So Mark's been stuck on Mars and the entire world has been aware of that. Including the kids. Including kids who are now wondering if they're gonna get stuck a really long way from home and be left to die on nearly-live satellite TV.
Naturally, Sesame Street did an episode about it to help you, The Concerned Parent, explain the situation to your kids. And even more naturally, when Mark gets back, one of the first places NASA shoves him is in front of the Sesame Street cameras. Mark's always had a thing for Big Bird, so they get to talk about making nests out of things you find and how your friends come and get you in the end. Even if they have to defy NASA to do it, but that part doesn't get put into the episode.
It's the most highly-watched episode of any kids show ever, and Mark has to sign a lot of autographs. It's a preview of what the rest of his life is gonna be like: dude's a famous astronaut, but no, he's never going to be allowed to astronaut again. He's going to be on good will tours instead.
But, hey, man, NASA needs some funding. Because, um, they spent it all on Mark.
He gets it. He's gotta pay things forward. If this is the deal he had to make to get rescued, well, no one showed him any fine print, but he'd've signed it anyways.
NASA's been fighting the good fight against people using Mark's name and image while he's gone, but even Mark is impressed and appalled with The Mark Watney Survival Challenge. It dumps people in remote places and then keeps buzzing them with flying cameras and watches them attempt not to die. It has a TV deal in four countries and incredible ratings.
So far, six people have very-nearly-died and had to be air-lifted out of there. Eight more just gave up after two weeks.
Mark posts on NASA's YouTube channel to declare himself the ultimate victor of any kind of survivalist bullshit. The creators are wise enough to realize they will never top this and so it's quittin' time.
The lawyers knocking on their door probably helped encourage them, though.
There are folk songs. What.
A lot of them are in languages he doesn't speak, and he does his best to track down translations. His secret favorite is The Man Who Created Water, but in interviews just says that he really loves the one in Klingon. It really speaks to him on an interstellar level.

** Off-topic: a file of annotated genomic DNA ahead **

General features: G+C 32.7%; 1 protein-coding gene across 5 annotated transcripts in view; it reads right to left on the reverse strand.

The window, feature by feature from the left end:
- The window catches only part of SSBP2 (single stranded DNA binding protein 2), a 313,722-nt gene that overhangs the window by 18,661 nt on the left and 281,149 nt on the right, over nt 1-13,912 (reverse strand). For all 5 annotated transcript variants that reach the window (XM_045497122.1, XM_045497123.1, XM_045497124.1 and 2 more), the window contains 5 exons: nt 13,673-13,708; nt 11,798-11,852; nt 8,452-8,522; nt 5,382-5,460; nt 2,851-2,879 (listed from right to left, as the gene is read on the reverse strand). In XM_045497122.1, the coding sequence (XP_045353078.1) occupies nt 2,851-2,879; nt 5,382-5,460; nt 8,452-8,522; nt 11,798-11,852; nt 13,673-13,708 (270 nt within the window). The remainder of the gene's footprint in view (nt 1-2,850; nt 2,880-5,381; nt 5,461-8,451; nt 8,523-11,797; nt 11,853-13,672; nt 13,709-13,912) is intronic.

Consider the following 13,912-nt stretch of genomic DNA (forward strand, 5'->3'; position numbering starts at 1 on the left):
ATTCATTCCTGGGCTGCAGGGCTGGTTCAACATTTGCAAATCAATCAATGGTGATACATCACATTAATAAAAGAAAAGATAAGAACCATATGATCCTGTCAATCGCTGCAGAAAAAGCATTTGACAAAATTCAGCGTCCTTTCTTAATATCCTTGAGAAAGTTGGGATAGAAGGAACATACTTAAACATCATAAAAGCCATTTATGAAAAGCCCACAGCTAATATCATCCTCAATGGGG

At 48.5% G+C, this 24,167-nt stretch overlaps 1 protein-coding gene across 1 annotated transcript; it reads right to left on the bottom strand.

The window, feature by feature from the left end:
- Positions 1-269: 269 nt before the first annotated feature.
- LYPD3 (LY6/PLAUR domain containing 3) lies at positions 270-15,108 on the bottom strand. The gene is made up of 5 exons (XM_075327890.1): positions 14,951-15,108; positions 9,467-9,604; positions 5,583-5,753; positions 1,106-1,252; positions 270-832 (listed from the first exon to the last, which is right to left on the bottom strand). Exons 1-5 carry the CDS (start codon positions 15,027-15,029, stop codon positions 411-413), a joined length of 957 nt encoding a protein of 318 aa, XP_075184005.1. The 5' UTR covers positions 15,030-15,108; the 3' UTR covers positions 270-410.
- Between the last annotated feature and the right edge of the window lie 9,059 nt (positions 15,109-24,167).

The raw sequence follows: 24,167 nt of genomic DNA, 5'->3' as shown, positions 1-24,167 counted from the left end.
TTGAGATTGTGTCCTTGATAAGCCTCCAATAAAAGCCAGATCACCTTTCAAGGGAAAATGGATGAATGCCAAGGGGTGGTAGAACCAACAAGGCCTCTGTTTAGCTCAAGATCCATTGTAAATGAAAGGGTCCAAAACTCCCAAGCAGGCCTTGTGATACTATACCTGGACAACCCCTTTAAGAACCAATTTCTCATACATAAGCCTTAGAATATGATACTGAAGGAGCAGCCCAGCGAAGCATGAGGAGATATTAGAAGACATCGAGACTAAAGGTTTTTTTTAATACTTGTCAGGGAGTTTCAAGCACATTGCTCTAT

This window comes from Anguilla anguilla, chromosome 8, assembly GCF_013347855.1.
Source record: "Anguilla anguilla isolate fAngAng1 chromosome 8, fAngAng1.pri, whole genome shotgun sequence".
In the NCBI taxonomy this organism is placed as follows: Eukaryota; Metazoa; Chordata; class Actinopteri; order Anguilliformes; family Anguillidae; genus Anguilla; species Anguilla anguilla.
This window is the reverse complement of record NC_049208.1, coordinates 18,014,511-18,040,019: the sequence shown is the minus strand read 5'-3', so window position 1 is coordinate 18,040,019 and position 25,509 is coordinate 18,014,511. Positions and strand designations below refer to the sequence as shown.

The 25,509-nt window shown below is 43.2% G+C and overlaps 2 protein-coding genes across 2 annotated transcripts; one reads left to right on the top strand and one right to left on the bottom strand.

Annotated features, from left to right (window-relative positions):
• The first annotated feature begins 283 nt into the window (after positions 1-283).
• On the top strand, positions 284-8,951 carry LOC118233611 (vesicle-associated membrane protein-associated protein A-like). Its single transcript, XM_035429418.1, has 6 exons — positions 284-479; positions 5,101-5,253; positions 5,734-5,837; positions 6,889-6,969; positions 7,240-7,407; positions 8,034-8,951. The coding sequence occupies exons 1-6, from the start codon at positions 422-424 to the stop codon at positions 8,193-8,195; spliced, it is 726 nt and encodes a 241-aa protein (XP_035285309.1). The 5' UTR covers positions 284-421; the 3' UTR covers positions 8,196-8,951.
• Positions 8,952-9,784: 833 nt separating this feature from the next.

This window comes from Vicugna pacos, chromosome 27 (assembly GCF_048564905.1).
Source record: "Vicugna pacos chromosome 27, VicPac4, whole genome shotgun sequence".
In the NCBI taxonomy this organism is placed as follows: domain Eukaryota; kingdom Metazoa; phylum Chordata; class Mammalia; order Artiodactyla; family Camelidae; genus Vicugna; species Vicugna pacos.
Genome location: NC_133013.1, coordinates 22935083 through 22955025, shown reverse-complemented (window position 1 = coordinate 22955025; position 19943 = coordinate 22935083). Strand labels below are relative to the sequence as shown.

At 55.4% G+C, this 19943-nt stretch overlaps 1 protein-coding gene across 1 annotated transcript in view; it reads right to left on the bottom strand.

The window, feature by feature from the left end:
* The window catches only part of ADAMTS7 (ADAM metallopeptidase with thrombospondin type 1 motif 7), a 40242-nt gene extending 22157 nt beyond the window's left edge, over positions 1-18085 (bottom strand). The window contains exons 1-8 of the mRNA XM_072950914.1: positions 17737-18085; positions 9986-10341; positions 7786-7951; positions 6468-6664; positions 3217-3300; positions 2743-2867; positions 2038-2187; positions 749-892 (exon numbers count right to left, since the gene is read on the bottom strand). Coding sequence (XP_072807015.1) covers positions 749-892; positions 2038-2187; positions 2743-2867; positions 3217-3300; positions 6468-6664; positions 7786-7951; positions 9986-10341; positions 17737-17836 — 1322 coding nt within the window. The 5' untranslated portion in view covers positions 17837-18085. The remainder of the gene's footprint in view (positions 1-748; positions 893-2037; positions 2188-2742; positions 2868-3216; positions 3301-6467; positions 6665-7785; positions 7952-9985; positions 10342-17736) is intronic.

Screw HIPAA, Mark's medical records are now of legitimate scientific interest. His goddamn gut bacteria has been the subject of five papers to date, with three more pending. Everyone wants to know how Mars can fuck you up in new and exciting ways. Certain prominent scientists are convinced Mark has every type of cancer possible.
And this is how Mark is sitting there, happily judging a Scottish school science competition, when a teenager in a Mars: Population 1 hoodie and Saturn barrettes in her hair says to him, "I think the reduced gravity on Mars is what made your scars heal three times faster than your baseline."
This is not the weirdest thing someone has said to him even this week, so Mark rolls with it. Turns out the school has a lot of science club alums go on to medical school, and so they've started to specialize. Mark's kinda enjoying the discussion, but when they ask him to take his shirt off so they can look at his ribs, he decides that is the perfect time to beat a highly-strategic retreat.
Mark reads all the tell-all books he can get his hands on. His mom's makes him cry, but that's because it's all about how much of a bratty kid he was, constantly taking apart the TV and fixing it, and how much she misses him, and how proud she is, but how much she wishes he had gone off to join a commune and grow artisanal potatoes. His dad appears in the book mostly to add suggestions about all the things Mark could have been doing with his life, on Earth, without dying. Yeah, they both knew he was going to read it. Love you, Mom. Love you, Dad.
The ones from inside NASA are terrifying. Mark had known he was probably going to die on Mars and he also knows that the people who talk to these authors have axes to grind and agendas to push, but to read them tell it, NASA, when left to their own devices, utterly failed to rescue him. Which is an odd thing to read, having already been rescued. But the point remains.
Because, wow, even after deciding they probably should go and rescue him, NASA fucked a lot of things up on their end. After reading one of these books, Mark wouldn't be shocked if the Hermes crew punched a few NASA folks in the stomach.
"But we weren't the ones to fuck up Pathfinder," retorts the anonymous source on Chapter 18 of the second book, the one titled Mutiny On The Hermes. "That was Watney all by himself."
And Mark thinks: yeah, that's fair.